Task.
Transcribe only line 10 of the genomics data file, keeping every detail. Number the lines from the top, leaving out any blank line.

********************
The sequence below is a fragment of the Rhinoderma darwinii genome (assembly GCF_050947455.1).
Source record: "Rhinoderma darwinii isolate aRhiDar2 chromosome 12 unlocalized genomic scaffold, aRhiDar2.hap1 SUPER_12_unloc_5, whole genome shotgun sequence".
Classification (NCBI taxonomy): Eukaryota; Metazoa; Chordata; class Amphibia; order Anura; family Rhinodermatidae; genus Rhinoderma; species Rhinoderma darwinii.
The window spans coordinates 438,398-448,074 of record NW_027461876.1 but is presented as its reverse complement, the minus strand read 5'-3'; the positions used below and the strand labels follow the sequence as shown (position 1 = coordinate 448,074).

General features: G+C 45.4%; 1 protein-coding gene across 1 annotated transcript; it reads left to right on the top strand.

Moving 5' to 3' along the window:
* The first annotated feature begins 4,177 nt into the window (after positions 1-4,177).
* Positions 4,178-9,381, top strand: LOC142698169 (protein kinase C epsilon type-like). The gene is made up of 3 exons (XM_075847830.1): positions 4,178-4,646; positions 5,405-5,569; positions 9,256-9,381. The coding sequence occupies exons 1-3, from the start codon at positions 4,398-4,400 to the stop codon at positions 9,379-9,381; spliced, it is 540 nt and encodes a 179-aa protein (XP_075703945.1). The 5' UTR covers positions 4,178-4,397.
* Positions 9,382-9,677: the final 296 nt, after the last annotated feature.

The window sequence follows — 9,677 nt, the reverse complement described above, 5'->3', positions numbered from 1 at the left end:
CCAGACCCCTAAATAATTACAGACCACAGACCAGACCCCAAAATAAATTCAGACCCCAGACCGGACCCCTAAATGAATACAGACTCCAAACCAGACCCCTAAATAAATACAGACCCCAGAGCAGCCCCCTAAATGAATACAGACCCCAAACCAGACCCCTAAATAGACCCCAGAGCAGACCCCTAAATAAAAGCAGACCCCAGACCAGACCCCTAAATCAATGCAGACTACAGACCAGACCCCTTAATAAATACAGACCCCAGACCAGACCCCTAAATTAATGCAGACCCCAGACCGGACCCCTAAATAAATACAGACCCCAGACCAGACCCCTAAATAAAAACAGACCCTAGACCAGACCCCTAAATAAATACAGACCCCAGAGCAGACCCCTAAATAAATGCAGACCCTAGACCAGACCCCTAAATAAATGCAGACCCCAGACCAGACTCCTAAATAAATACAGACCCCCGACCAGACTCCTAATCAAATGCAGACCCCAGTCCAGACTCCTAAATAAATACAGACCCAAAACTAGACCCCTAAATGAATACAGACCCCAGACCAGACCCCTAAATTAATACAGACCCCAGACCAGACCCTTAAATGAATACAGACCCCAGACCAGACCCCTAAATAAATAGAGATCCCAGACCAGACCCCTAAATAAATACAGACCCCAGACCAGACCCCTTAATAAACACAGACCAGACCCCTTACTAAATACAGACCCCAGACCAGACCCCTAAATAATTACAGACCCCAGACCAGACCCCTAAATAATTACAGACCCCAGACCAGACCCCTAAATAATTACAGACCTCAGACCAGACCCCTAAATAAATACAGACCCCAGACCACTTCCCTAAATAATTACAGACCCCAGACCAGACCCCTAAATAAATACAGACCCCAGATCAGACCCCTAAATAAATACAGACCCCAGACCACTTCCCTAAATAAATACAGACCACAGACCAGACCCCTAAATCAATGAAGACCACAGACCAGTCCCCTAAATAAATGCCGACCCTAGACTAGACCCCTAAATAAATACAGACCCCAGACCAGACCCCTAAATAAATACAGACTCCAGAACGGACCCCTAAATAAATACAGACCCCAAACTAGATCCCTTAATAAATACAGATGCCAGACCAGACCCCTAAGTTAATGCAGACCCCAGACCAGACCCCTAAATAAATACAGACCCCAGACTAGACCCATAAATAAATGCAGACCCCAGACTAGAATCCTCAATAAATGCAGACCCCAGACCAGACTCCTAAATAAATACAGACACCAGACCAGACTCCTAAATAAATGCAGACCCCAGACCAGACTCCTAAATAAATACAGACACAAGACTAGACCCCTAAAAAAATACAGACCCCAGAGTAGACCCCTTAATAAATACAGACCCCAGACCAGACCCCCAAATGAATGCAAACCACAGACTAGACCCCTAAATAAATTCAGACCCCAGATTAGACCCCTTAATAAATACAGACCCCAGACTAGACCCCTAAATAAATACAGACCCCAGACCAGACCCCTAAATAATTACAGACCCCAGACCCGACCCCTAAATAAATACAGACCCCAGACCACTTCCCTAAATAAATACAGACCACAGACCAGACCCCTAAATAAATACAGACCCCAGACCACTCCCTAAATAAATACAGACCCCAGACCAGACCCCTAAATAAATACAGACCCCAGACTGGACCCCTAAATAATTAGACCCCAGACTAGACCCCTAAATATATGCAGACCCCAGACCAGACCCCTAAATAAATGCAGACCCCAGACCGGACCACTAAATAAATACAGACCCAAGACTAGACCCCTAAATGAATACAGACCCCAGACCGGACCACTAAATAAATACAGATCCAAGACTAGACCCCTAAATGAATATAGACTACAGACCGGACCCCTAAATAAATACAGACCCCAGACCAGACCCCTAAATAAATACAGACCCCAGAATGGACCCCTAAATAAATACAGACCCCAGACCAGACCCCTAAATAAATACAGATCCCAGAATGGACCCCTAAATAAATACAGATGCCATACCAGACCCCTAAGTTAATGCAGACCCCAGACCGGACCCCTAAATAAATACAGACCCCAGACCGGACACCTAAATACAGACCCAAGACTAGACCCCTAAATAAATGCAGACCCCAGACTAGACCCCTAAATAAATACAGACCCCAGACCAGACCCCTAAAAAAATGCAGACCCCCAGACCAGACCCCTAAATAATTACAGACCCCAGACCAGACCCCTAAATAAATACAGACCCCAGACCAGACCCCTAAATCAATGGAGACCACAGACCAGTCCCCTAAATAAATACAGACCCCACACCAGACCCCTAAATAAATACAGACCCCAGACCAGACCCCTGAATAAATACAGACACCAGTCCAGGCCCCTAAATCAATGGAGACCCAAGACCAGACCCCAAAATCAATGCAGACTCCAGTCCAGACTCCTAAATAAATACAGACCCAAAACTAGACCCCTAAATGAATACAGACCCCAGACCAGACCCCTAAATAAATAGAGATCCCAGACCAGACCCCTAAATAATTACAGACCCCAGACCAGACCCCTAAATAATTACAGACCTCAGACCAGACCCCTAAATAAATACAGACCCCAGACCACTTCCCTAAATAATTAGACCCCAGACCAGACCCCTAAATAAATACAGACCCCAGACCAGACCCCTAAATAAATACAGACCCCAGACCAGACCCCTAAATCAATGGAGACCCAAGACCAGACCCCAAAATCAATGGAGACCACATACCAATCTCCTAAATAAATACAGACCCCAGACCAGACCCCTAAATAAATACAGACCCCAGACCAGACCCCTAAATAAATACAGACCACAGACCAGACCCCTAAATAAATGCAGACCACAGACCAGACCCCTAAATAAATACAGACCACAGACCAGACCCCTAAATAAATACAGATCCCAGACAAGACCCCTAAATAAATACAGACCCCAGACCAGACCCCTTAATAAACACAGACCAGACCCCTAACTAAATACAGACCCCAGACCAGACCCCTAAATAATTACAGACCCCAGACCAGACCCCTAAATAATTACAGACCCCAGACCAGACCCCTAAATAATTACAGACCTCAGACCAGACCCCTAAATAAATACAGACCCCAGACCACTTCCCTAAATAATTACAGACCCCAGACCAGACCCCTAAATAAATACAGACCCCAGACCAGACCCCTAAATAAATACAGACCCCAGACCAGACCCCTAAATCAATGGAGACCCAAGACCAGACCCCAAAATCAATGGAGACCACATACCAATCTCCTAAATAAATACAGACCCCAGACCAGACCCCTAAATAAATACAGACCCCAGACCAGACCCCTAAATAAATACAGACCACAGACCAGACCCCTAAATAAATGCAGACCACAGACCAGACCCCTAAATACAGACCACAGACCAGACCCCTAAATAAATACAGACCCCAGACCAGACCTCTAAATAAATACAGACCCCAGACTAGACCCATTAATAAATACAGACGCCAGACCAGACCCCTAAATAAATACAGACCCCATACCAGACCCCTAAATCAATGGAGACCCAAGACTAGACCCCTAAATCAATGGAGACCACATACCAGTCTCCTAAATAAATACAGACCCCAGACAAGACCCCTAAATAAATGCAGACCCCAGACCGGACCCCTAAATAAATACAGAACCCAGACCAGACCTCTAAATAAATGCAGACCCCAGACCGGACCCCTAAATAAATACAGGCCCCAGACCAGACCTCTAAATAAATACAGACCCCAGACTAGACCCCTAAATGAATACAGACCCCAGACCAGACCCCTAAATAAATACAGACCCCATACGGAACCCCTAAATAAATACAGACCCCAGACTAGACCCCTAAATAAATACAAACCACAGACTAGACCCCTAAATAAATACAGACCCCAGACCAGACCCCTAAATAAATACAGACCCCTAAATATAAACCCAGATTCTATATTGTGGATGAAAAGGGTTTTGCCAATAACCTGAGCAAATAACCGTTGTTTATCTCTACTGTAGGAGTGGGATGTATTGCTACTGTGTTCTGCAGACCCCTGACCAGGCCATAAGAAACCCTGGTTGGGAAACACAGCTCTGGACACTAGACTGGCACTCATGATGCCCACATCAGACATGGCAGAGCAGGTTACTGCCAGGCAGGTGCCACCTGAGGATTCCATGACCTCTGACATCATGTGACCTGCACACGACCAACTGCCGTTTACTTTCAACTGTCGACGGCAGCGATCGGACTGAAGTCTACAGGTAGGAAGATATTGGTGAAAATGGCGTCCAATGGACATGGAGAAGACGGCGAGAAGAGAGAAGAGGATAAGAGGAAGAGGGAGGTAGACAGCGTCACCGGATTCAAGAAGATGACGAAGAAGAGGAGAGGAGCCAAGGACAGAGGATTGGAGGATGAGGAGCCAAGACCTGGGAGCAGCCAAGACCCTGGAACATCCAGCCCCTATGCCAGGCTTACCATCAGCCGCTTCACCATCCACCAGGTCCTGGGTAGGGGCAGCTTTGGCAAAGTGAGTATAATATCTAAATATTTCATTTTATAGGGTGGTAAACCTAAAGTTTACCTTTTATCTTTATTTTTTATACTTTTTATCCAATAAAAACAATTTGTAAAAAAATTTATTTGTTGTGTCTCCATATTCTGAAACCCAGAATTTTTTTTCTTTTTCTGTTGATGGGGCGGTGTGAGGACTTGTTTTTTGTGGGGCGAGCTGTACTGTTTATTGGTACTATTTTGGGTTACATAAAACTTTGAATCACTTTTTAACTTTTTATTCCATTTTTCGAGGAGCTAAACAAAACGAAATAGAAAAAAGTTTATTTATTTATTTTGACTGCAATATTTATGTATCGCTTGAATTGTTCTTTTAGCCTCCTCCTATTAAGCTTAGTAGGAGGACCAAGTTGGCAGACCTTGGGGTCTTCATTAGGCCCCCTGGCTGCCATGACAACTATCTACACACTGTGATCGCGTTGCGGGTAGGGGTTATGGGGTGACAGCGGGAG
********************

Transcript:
The window sequence follows — 9,677 nt, the reverse complement described above, 5'->3', positions numbered from 1 at the left end: